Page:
The Queen of Versailles
Director: Lauren Greenfield
Synopsis: A documentary that follows a billionaire couple as they begin construction on a mansion inspired by The Palace of Versailles.
Overview: The Queen of Versailles starts as one thing, but it quickly becomes another halfway through, and the same could be said about the film’s subjects.
At first, we are watching a movie about wealth and excess. Jackie and David Siegel are crazy rich from David’s timeshare empire. They have a huge house, eight kids, tons of staff, more pets than they realise, sway, influence, famous friends, and a very special building project. The project is to build the biggest mansion that America has ever seen. It is based upon the palace of Versailles and is 90,000 square feet. When completed, it will have 11 kitchens, 13 bedrooms, 30 bathrooms, a bowling alley, a roller rink, five pools, a video arcade and so on and so on. The movie we have started watching is all about the building of this incredible dream home. And we love this stuff. If reality TV has taught us anything, it’s that we like to watch the inner workings of the rich and famous. There are people who are household names simply because they are rich and on TV. For better or worse this is the world we live in, and watching wealthy people be wealthy is hugely popular. For some it is so that they can idolize the rich people’s lifestyle, and for others it is to hate-watch. In either case, this movie is really going to ring your bells.
Case in point, halfway through the movie, after we have seen the lavish semi-built mansion and watched the Siegels schmooze with celebrities and seen the inner workings of their patriarch’s timeshare business, the Global Financial Crisis of 2012 happens. Suddenly we’re not watching a movie about rich people building an outlandish cartoon of a house. We’re watching rich people try to figure out how to keep the lights on.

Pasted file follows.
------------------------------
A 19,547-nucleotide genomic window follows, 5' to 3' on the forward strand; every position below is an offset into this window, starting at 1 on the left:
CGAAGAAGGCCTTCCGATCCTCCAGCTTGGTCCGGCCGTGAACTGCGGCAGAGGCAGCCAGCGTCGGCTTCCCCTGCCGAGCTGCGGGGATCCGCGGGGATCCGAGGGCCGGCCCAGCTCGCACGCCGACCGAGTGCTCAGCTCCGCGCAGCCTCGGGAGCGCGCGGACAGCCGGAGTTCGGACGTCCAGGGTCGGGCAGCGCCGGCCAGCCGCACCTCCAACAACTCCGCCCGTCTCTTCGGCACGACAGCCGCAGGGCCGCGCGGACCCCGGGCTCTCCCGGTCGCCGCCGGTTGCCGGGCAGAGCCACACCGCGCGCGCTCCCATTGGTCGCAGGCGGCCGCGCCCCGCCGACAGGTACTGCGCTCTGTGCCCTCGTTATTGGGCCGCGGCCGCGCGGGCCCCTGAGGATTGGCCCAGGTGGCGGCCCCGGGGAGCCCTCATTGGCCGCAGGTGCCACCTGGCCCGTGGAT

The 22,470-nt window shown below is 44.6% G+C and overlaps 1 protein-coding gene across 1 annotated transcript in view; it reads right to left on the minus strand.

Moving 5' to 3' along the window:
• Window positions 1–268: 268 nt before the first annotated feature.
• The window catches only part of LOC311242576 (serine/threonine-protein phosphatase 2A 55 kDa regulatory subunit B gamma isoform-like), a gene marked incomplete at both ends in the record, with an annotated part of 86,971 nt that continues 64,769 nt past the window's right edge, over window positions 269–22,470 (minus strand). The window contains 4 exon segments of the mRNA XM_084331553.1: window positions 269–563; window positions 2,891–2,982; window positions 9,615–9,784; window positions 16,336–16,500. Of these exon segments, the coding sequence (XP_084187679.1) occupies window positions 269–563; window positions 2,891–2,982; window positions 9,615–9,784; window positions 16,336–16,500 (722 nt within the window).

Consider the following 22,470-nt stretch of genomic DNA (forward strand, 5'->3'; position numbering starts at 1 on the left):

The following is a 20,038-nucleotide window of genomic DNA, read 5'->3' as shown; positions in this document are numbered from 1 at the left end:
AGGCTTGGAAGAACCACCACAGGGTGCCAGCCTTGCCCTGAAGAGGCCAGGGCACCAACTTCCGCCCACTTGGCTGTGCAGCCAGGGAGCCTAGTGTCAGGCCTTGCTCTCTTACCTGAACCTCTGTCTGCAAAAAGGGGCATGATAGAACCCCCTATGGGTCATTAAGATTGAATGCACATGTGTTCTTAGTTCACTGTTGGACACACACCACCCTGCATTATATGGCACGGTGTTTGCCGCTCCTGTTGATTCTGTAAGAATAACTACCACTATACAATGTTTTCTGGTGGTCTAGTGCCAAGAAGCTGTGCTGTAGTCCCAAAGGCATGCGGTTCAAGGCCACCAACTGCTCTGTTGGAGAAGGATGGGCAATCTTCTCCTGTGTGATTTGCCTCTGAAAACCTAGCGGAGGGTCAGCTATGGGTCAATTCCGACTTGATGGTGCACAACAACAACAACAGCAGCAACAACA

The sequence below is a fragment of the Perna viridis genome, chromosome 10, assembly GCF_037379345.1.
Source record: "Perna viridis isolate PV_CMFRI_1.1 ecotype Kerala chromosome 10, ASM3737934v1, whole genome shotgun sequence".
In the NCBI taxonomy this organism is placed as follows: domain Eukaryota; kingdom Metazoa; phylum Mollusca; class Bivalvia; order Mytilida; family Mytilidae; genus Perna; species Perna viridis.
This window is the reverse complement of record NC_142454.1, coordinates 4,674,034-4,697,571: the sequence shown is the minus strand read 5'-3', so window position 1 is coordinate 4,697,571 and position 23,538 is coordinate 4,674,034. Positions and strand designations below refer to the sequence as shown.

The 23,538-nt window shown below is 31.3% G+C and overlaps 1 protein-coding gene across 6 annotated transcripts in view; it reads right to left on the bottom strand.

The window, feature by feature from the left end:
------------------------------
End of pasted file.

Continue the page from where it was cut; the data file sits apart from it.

Overall, it’s fascinating to watch the couple at the centre of the movie and their reaction to the loss of their wealth. David begins the movie sat on a golden throne with his beautiful wife and the world at his feet. By the end he is sat in a TV room full of papers bitterly complaining about the electricity bill. Jackie, on the other hand, begins the movie as an adoring wife and mother who has everything she ever wanted and ends the movie a better person. Going into this movie it’s easy to expect to see her fall apart without her riches but instead she starts charities, helps old friends, and tries to keep the family unit together while their pets are dying left and right and there’s dog shit everywhere.
The movie also has some scenes focusing upon the lives of the Siegels’ hired help, and their struggles coming to America and building a life there. Mixed with the machinations of David to keep his fortune and Jackie’s vain attempts to keep life the same as it ever was, this movie is a fantastic look at the effects of the crisis and how people big and small were hurt by it.